Skip to main content

Snowless mountain caps paint a grave image for global food security

by Siddhi Ashar, Jan 17
2 minutes read

Europe is experiencing record-breaking warm winters, impacting traditions and even leading to the early closure of ski resorts. These changes in climate patterns are not confined to Europe alone.

snow coated forest field

In India, particularly in the Himalayan region, the absence of snowfall is causing concern among tribal communities who have resorted to constructing artificial glaciers to address water scarcity. The dry spell in India, exacerbated by a decline in the intensity of extratropical storms known as western disturbances, is not only affecting agriculture and water availability in the mountains but also disrupting the traditional precipitation patterns.

So what?

The lack of snowfall and rainfall in North India, including states like Himachal Pradesh and Uttarakhand, is impacting Rabi crops and water sources vital for both agriculture and human consumption. Additionally, the decreasing intensity of western disturbances is causing rainfall deficits in these regions. The repercussions extend to South India, with states like Telangana and Karnataka experiencing large rainfall deficits, partly attributed to anomalies in the El Nino pattern.

This interconnected chain of events has a potential global impact on food security. The changes in weather patterns and disruptions in agricultural yield could result in potentially further export bans on part of producing nations such as India which could have devastating impacts on the food supply, health and economy of import-dependent nations.



by Siddhi Ashar Spotted 49 signals

With a background in international studies and filmmaking, Siddhi works with the Futures Centre team to creatively push our current imaginaries and create more positive visions of futures rooted in equity. Her works centers around challenging common narratives and working agilely to bring forth more representative ones. Through her role at the Futures Centre, she focuses on the answering the question, how can better climate communication and visioning help stakeholders work together and act intently, empathetically and urgently?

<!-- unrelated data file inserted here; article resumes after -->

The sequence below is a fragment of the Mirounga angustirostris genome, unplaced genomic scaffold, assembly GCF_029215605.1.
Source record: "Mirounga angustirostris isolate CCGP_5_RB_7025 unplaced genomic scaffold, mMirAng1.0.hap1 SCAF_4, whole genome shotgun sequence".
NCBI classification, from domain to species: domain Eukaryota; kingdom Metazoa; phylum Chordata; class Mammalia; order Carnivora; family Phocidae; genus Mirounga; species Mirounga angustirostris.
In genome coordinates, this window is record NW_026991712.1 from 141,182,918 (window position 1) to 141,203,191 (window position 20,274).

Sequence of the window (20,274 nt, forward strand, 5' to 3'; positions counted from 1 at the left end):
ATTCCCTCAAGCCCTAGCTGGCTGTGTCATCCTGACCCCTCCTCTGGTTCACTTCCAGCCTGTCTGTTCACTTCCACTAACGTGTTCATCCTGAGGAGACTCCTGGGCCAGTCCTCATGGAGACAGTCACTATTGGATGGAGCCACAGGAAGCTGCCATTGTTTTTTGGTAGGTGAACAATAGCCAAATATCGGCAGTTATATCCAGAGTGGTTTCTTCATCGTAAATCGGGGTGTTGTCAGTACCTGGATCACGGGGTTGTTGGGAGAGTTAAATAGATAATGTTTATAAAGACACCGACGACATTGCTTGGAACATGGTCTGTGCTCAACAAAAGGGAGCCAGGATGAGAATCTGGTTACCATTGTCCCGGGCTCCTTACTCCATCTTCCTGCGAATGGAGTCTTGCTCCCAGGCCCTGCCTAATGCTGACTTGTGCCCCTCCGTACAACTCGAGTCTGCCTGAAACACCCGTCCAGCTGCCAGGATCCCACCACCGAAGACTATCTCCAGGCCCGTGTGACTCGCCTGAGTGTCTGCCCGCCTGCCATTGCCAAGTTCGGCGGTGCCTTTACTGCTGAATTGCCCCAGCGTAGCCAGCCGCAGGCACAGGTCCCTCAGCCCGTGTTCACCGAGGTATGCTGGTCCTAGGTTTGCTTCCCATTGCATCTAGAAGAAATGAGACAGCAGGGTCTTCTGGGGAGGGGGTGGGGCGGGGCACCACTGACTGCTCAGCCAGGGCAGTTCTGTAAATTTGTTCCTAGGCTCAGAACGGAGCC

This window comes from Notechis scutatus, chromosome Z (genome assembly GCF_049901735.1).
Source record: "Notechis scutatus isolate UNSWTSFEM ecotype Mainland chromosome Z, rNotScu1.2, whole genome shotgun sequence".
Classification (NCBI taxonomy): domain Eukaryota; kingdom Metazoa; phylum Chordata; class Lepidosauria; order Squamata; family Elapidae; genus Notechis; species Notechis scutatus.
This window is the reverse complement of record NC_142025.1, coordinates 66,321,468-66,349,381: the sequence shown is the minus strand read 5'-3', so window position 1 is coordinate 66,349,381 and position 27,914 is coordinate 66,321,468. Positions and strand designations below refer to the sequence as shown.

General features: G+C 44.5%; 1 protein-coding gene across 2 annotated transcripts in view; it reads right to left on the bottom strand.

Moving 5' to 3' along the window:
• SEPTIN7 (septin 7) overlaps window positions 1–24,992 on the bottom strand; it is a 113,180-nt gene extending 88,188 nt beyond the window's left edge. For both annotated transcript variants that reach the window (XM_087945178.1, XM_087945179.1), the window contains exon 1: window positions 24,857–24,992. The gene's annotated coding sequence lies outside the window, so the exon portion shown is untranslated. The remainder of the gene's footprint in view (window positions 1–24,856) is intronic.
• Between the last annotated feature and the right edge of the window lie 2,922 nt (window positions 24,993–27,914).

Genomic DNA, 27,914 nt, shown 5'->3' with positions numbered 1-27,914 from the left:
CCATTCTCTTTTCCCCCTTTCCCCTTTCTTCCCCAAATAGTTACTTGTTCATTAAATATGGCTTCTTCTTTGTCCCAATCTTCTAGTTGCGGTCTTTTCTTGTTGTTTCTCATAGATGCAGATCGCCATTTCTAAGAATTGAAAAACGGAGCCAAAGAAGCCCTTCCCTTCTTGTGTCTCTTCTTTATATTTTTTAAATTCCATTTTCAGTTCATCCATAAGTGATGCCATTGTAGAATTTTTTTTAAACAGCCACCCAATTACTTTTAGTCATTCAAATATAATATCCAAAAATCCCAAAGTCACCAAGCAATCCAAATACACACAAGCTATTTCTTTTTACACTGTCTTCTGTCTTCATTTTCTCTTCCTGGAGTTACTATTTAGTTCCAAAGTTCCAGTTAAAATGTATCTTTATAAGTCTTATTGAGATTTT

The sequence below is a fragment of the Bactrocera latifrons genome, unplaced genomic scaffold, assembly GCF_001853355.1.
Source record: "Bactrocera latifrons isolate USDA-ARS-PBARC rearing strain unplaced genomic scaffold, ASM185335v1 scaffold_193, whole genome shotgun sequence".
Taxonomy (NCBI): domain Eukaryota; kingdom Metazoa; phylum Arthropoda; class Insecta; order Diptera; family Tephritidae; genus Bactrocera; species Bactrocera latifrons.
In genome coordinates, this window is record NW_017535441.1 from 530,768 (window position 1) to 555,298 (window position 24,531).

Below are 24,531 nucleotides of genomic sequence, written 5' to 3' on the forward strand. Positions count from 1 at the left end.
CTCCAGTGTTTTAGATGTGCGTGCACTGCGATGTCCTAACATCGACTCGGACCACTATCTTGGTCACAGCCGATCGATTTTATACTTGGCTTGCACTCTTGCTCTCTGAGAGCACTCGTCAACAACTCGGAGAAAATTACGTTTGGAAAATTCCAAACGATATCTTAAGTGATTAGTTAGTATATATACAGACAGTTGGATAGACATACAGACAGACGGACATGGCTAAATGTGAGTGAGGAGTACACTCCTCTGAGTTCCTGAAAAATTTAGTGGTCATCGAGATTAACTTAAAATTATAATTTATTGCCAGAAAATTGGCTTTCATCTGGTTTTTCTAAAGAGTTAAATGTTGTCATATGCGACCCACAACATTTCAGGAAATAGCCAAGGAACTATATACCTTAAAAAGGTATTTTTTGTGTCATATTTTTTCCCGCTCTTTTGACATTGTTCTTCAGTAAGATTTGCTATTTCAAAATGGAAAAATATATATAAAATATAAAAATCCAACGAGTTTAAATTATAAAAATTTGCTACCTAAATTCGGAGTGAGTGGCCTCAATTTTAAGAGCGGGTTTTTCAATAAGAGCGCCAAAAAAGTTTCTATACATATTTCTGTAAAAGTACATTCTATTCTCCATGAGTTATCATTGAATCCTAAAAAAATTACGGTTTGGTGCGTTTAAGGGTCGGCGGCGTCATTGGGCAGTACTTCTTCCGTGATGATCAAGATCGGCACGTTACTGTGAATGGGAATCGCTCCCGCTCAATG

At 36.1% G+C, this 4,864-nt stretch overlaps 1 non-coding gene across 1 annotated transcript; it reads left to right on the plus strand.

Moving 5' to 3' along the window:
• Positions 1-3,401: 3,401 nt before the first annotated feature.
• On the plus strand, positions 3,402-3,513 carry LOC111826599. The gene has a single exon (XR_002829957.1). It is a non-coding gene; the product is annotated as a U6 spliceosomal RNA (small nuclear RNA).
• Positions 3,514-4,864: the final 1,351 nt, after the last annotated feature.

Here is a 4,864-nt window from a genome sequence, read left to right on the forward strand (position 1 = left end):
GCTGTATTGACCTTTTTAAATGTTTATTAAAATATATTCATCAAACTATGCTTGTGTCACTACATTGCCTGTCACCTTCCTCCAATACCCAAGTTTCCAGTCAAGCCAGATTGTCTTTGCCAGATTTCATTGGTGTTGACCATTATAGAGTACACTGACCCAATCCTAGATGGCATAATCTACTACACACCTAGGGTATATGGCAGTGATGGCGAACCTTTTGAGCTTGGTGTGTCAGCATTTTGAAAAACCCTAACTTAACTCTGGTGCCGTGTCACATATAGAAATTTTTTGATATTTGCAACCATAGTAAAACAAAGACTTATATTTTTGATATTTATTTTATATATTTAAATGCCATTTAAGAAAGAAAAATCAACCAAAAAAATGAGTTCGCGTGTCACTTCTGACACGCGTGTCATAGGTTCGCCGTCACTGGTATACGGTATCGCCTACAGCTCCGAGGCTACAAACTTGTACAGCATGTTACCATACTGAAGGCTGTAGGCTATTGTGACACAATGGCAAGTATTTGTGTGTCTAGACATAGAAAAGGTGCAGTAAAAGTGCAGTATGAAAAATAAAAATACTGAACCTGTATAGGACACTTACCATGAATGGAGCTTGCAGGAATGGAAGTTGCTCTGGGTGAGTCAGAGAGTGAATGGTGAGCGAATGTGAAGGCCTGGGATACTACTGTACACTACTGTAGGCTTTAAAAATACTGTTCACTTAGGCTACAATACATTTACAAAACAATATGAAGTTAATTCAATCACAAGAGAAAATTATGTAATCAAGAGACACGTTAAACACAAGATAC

Have you spotted a signal of change?

Register to receive the latest from the Futures Centre.
Sign up

  • 1
  • Share

Join discussion

Related signals

Our use of cookies

We use necessary cookies to make our site work. We'd also like to set optional analytics cookies to help us improve it. We won't set optional cookies unless you enable them. Using this tool will set a cookie on your device to remember your preferences.

For more detailed information about the cookies we use, see our Cookies page.

Necessary cookies

Necessary cookies enable core functionality such as security, network management, and accessibility. You may disable these by changing your browser settings, but this may affect how the website functions.

Analytics cookies

We'd like to set Google Analytics cookies to help us to improve our website by collecting and reporting information on how you use it. The cookies collect information in a way that does not directly identify anyone. For more information on how these cookies work, please see our 'Cookies page'.